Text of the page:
A Good Story About Bad Grades
My first year of college was an exercise in humility. I arrived with my type A personality and perfectionism in tow, a living high school overachiever stereotype, eager to sign up for the most difficult classes available. And, despite the warnings of my adviser, I did just that.
By the time third week–and with it, exams–rolled around, I was falling apart. I was constantly behind, staying up till 3 a.m. to finish an assignment then sleeping for 12 hours the next day. I didn’t eat well. I cried every two or three days. I was miserable: physically, emotionally, and academically.
This collapse persisted for the duration of the year. While my schedule and habits improved somewhat, the year concluded with rather abysmal grades–the kind that result in your adviser telling you you’re not going straight from undergrad to med school. When I saw the B- in Gen Chem, my second of the year, I went for an hour-long drive. I thought about transferring. I thought about dropping the bio major. I thought about letting go of medicine.
Over the summer, I decided to do whatever it took to continue with medicine. I changed my habits (pro tip: make sleep a priority) in studying, socializing, and taking care of myself. I promised to work harder.
However, I was sure that OChem would destroy me. With my background in chemistry, I believed OChem was something to be survived, not something in which to succeed. So when I got a 43 on my first midterm, over two standard deviations below average, it just confirmed my conclusions: I wasn’t that smart, but I would suffer through.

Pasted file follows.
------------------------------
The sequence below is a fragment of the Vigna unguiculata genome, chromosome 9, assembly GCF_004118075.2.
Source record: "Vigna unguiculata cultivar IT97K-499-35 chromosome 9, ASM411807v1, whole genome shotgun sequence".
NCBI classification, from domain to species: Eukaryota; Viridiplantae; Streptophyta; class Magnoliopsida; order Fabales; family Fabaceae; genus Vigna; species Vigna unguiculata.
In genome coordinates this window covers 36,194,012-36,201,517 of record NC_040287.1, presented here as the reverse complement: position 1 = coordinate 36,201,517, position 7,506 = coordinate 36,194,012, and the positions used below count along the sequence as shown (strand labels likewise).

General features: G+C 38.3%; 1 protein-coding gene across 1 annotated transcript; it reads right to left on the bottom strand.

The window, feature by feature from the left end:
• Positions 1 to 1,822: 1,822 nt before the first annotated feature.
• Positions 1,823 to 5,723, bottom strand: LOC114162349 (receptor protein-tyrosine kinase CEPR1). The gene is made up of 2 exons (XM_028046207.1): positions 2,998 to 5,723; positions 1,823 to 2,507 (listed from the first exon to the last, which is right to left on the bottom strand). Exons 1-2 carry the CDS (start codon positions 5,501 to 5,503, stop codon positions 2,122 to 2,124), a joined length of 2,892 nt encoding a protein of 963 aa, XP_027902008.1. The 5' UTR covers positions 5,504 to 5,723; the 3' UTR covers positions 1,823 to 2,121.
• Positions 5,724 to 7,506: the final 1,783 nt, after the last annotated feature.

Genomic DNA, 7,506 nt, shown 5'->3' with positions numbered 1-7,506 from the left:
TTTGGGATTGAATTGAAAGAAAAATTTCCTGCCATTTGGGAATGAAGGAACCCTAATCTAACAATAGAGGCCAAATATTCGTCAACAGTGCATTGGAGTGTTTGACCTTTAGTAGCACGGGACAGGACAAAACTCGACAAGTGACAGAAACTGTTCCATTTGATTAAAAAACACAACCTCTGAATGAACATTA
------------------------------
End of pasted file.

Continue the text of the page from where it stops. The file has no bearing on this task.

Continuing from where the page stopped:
I was committed to that suffering: I took my exam to my TA’s office hours, desperate to scrape a passing grade. Sheepishly, I flipped through the pages, expecting the furrowed-brow frown that read “how could you not understand this?” to appear on my TA’s face at any moment. But it didn’t.
“This was a difficult exam,” he said.
“It was more difficult for me than most.” I mumbled. “I didn’t do so well in Gen Chem either.”
“That’s okay. How you did in Gen Chem doesn’t mean you’ll do the same in OChem.”
I was shocked to not be treated as the stupid student. I had regained my motivation over the summer, and now I was regaining my confidence. I threw myself into studying for my next midterm.
63. Just below average. Every insecurity returned: how could I study this hard and still barely brush average? If this is how hard I have to work for this grade, maybe I’m just not good enough. Maybe I just can’t cut it.
Still, I wasn’t ready to give up. When the final came around, I studied for a full week beforehand.
I got an 85 on that final, two standard deviations above average. I didn’t think it was possible for me to do that well in OChem. I couldn’t believe it–but I began to.
After that, my grades rose across the board. Soon, I didn’t need a week to study, because I had worked so hard and continuously that I developed an instinct for the subject. I began to love OChem–I even tutor in it now.
My last midterm of the year I received a 95, moving from a bottom scorer to top five in my class. My second year GPA was 0.63 higher than my first year GPA. I had done what seemed impossible.
For any struggling student who’s reading this, I hope I can do for you what my TA did for me: believe in yourself. You can overcome bad grades. You are smart enough, and you are hardworking enough. Intelligence is elastic: you can make yourself smarter. There is no point at which you are doomed to fail. So keep trying: you may discover you’re capable of more than you ever dreamed.